- Alomone Labs Kurtoxin blocks CaV3.1 channels expressed in Xenopus oocytes.A. Representative time course of Kurtoxin (#STK-800) inhibition of CaV3.1 current. Membrane potential was held at -100 mV, current was elicited by a 100 ms voltage step to -30 mV every 10 sec, and significantly inhibited by application of 50 nM Kurtoxin (green). B. Superimposed traces of CaV3.1 current following the application of control (black) and of 50 nM Kurtoxin (green), taken from the recording in A.
Kurtoxin is a peptide toxin originally isolated from the South African scorpion (Parabuthus transvaalicus) venom, and was the first characterized ligand for low voltage-gated calcium channels1,2. Kurtoxin potently blocks CaV3.1 and CaV3.2 channels displaying effective working concentrations as low as 50 nM.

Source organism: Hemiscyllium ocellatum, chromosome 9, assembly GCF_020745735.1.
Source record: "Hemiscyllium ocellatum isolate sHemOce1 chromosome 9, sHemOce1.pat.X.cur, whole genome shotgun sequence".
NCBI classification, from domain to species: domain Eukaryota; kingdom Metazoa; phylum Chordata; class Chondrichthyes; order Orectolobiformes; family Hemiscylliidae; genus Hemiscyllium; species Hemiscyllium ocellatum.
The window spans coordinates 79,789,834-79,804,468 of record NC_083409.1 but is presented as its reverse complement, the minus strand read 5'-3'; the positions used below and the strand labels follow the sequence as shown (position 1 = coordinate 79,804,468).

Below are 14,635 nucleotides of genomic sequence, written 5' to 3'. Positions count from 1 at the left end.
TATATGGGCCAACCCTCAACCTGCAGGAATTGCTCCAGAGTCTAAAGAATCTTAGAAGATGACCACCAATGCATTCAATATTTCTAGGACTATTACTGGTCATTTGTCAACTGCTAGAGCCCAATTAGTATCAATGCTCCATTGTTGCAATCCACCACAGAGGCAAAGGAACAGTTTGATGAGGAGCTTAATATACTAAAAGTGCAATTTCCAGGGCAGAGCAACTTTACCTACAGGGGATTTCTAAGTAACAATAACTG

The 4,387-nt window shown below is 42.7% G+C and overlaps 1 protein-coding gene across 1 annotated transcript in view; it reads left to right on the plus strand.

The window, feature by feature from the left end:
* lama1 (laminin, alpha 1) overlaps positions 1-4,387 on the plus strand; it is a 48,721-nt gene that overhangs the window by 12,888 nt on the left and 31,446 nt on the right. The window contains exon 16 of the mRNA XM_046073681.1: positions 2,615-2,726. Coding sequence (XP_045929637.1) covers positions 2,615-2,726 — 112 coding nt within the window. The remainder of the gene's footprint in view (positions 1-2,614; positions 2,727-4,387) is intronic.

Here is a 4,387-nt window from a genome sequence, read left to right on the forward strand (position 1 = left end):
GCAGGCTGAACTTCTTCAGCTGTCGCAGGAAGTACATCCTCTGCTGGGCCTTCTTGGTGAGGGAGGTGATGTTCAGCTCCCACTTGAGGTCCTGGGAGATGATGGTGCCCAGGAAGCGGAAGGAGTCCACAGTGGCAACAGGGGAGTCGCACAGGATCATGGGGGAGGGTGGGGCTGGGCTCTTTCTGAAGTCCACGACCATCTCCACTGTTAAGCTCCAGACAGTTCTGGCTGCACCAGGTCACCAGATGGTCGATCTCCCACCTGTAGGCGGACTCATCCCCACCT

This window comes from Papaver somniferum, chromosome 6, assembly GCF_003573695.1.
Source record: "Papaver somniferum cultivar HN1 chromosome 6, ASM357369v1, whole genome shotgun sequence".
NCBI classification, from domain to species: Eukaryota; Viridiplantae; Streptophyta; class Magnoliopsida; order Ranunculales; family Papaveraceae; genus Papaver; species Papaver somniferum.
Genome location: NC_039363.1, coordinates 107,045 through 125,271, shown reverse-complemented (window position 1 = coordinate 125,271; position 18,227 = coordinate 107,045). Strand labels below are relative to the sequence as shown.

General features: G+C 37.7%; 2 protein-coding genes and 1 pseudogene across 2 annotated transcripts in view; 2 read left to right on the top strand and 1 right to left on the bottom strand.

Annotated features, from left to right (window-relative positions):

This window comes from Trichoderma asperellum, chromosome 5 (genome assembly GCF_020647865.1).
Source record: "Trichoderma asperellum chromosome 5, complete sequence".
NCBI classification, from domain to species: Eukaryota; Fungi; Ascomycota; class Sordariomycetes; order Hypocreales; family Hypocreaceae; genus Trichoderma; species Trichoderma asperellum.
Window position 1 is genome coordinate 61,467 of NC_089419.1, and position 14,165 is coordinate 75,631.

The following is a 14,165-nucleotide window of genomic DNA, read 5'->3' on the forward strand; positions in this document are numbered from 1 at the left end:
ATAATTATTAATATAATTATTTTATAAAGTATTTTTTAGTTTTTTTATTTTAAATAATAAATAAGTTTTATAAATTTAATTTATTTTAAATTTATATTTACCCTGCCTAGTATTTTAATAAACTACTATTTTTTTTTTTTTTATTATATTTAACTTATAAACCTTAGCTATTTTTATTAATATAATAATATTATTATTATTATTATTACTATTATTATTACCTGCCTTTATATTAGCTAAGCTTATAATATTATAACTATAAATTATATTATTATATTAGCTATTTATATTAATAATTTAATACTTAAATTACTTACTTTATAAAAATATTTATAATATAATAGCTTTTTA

Although Kurtoxin is very similar to other scorpion isolated toxins (also known as α-toxins) that target sodium channels, detailed NMR analyses uncovered a unique configuration that distinguishes it from α-toxins and, therefore, is believed to be essential for Kurtoxin’s binding ability3.
CaV3.1 and CaV3.2 are members of the T-type calcium channels that regulate calcium intake near resting membrane potential1. Members of the CaV3 ion channels control cardiac pacemaking, but may also play a role outside the nervous system as predicted by their overall distribution in the body1.
Kurtoxin (#STK-800) is a highly pure, synthetic, and biologically active peptide toxin.